Litigate to Avoid Litigation

I spent time at the LES World IP Day celebration on April 26.  It had lots of interesting discussions.  Toward the end, when I was about to leave – it had gone a bit longer than scheduled – and just as I was getting up from my table, I had to pause.

I love when people net out a truth behind a way we do things that we may not think about.  So the answer to a question about litigation and the legitimacy of the patent system used the concept that “war is politics by other means” – from the strategy classic On War by Clausewitz.  The idea is that litigation is nothing more than a business interaction by other means.  OK, easy to buy that…I have also said that before.  The way I heard it explained next was fun.  It basically went like this.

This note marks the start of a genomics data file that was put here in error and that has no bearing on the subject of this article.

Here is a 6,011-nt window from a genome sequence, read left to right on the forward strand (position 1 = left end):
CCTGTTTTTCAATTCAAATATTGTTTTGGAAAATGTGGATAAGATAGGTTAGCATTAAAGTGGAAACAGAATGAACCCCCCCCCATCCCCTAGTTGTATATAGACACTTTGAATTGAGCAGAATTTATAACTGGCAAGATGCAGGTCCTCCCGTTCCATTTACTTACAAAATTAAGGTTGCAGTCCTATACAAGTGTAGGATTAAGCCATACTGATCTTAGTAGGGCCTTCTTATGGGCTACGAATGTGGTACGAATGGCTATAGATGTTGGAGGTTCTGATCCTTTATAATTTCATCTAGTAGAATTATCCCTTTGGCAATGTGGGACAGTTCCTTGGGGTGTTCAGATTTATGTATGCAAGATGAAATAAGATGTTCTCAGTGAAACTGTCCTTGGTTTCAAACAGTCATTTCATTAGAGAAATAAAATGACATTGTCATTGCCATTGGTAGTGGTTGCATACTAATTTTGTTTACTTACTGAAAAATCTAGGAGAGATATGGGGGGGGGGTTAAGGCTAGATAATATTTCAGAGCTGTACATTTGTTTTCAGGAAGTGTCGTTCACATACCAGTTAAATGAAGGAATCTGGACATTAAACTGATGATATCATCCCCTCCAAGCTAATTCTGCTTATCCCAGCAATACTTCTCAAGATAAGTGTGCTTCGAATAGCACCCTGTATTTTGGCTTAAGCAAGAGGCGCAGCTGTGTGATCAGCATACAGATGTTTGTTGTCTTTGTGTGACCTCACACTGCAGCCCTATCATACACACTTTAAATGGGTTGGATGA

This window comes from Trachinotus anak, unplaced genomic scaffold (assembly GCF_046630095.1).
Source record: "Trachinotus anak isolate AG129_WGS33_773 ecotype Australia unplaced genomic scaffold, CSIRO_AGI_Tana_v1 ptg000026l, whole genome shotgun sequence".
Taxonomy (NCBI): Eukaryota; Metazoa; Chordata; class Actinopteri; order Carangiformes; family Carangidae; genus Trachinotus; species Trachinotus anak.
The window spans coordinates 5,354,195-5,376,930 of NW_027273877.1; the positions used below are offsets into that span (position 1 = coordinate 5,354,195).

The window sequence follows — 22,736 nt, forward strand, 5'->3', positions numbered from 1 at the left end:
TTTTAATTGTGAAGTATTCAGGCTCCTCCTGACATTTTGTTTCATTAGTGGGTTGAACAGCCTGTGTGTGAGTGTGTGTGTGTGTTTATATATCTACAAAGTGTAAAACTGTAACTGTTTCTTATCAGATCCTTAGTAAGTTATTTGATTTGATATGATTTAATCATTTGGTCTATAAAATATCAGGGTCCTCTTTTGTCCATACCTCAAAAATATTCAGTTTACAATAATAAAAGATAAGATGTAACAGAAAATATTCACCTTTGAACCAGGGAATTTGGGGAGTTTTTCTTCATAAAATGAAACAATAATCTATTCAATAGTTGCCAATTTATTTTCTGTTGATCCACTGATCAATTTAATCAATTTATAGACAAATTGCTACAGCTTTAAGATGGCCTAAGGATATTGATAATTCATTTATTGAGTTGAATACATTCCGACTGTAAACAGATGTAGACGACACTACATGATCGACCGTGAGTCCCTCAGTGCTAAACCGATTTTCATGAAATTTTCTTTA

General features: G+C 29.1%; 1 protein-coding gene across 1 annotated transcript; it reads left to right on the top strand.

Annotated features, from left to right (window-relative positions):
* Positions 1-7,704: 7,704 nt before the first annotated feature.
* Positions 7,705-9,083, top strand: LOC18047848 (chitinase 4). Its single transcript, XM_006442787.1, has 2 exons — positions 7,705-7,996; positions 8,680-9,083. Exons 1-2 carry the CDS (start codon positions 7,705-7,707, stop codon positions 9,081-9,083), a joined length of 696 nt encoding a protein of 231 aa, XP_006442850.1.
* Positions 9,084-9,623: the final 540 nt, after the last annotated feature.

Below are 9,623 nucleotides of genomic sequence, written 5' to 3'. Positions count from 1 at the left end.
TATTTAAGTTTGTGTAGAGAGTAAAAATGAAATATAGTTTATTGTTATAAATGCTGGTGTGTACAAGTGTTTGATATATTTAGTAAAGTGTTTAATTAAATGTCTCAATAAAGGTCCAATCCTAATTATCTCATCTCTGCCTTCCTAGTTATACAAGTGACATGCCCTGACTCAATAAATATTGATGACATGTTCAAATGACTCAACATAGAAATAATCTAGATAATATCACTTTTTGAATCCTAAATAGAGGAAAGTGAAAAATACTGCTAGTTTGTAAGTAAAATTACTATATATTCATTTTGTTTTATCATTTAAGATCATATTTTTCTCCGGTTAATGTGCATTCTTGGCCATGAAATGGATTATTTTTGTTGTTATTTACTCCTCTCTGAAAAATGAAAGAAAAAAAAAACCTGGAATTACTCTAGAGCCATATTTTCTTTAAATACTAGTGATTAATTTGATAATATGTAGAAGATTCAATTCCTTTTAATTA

Because companies fear litigation – anti-trust, issues of disclosures and confidentiality – the types of business interactions they might like to have to consummate meaningful licenses with competitors and partners, mainly full disclosures, are highly risky…often too risky considering the stakes.  So the solution is to litigate in order to get full disclosure in discovery under the umbrella of the court.  Put another way, you litigate in order to avoid litigation.  Put yet another way, if you are an enterprise seeking to enter a value chain of product solutions that involve many IP protected complementary elements, then you better expect to be doing some litigation.  That may be old hat for people in the system, but for a new entrepreneur with a great idea and no IP experience, this could come as an unpleasant surprise.  That’s the system.  The commercial existence of products like smartphones and computer tablets that have IP from dozens to hundreds of enterprises indicates that maybe the system works.

Image credit: Hemera

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